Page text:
Tuesday, 13 November 2012

Paedophilia: time for an honest debate

With the on-going furore surrounding the BBC’s handling of the Jimmy Saville(et al) scandal, I had hoped that the focus would by now be firmly on the wider issue of child sexual abuse and what we, as a society, should do about the problem. I’m not about to defend the BBC, and there’s no doubt they have made some serious errors, which should lead to an examination of how the ‘chain of command’ works, as well as other organisational issues.

However, over the past few days I have been wondering how much of the media’s fixation with a BBC ‘in crisis’ isn’t rather a distraction from the main issue. That is children in crisis, right now, as well as the crises faced by adult survivors and by abusers themselves. Perhaps the fact that these are difficult issues to discuss, and perhaps because they are almost impossible problems to find solutions for, we’d rather fixate on whether George Entwhistle was asleep at the wheel when in charge of the BBC.

According to the Survivors’ Network, 1 in 4 children are sexually abused. The NSPCC puts the number at 1 in 5. It has also been reported that up to 90% of sexual abuse isn’t reported, so goodness knows which figure – including that one – is accurate. What we can be sure of is that it happens. It happens behind closed doors in what look from the outside like happy, ‘normal’ families. The notion of the scary man in the woods abusing children or the perverted paedophile loner isn’t completely erroneous – those men do exist – but children are most likely to be abused by someone they know, and possibly trust and love. One can imagine how damaging that must be.

Indeed, statistics show that a high proportion of female prisoners have been sexually abused as children. Runaways are often escaping from such abuse. Some figures have shown that those involved in the sex industry are more likely to have experienced sexual abuse than those in other industries (though actually how many other industries would conduct such a survey? Where’s the stat about how many cleaners, for example, were sexually abused? So I would query that stat).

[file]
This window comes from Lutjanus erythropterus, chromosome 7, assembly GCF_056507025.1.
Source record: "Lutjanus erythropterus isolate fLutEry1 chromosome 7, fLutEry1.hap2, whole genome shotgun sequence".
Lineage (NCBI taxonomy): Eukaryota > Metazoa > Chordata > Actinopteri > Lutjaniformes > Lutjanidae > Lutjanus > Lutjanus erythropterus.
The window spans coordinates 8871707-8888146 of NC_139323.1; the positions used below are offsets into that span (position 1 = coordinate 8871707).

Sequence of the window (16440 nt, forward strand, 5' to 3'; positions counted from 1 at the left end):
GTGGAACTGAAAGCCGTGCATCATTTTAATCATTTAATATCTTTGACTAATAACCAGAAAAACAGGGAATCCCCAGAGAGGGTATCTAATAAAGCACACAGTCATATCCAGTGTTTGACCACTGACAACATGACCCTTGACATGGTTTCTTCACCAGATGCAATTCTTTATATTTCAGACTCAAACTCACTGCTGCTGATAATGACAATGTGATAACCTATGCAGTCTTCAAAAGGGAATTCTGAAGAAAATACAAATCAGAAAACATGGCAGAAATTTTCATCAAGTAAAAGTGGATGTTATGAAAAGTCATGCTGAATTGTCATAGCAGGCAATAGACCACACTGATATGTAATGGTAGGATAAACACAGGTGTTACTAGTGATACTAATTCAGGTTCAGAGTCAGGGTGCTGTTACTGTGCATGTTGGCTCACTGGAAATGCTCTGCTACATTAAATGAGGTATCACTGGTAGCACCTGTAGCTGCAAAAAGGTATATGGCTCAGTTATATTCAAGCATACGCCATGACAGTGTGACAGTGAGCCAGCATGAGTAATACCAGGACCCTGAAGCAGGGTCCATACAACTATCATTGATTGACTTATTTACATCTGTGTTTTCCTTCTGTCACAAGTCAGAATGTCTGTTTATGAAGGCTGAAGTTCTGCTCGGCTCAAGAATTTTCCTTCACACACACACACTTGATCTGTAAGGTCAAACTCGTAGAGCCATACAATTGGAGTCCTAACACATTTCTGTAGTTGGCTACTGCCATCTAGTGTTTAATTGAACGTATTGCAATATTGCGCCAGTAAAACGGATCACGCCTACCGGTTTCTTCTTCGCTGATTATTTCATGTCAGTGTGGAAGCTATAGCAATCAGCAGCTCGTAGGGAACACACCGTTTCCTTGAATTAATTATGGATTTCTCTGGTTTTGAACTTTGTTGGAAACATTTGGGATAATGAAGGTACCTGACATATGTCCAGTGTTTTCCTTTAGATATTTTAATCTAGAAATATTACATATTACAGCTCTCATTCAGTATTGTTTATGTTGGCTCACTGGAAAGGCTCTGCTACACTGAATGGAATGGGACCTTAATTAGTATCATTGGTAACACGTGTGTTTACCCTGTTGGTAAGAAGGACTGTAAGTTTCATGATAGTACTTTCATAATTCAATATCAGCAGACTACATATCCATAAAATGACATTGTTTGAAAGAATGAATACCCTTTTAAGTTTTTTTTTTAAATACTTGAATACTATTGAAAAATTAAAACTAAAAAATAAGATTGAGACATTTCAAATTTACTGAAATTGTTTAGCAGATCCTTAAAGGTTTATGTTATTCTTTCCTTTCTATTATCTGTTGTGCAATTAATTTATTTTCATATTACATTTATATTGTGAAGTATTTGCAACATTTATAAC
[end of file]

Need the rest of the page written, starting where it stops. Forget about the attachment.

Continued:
There are so many questions we should be asking. How can we better protect children who are being sexually abused right now? How can we ensure that when a child comes forward, they are listened to, believed and protected from any further abuse? What about abuse within institutions such as children’s homes? How can such places be better regulated? How can we help survivors of sexual abuse get on with their lives without being permanently scarred by their experiences? How can we prevent those men – and women, let’s not forget – who are tempted to sexually abuse children from offending in the first place?

Can a paedophile, or someone with paedophillic tendencies, be ‘cured’? The Lucy Faithful Foundation, who work with such people, say it is less about a ‘cure’ and more about people understanding the impact of their actions and learning not to act on them.

I have been talking about writing a Green Party policy on this important issue for a couple of years, and have had talks with the Lucy Faithful Foundation. Sexual abuse is a difficult, harrowing topic, but it’s a subject we ignore at our peril. Whilst the media evades the real issues and the other political parties brush the issue under the carpet, I think the Green Party should have something brave, useful and important to say.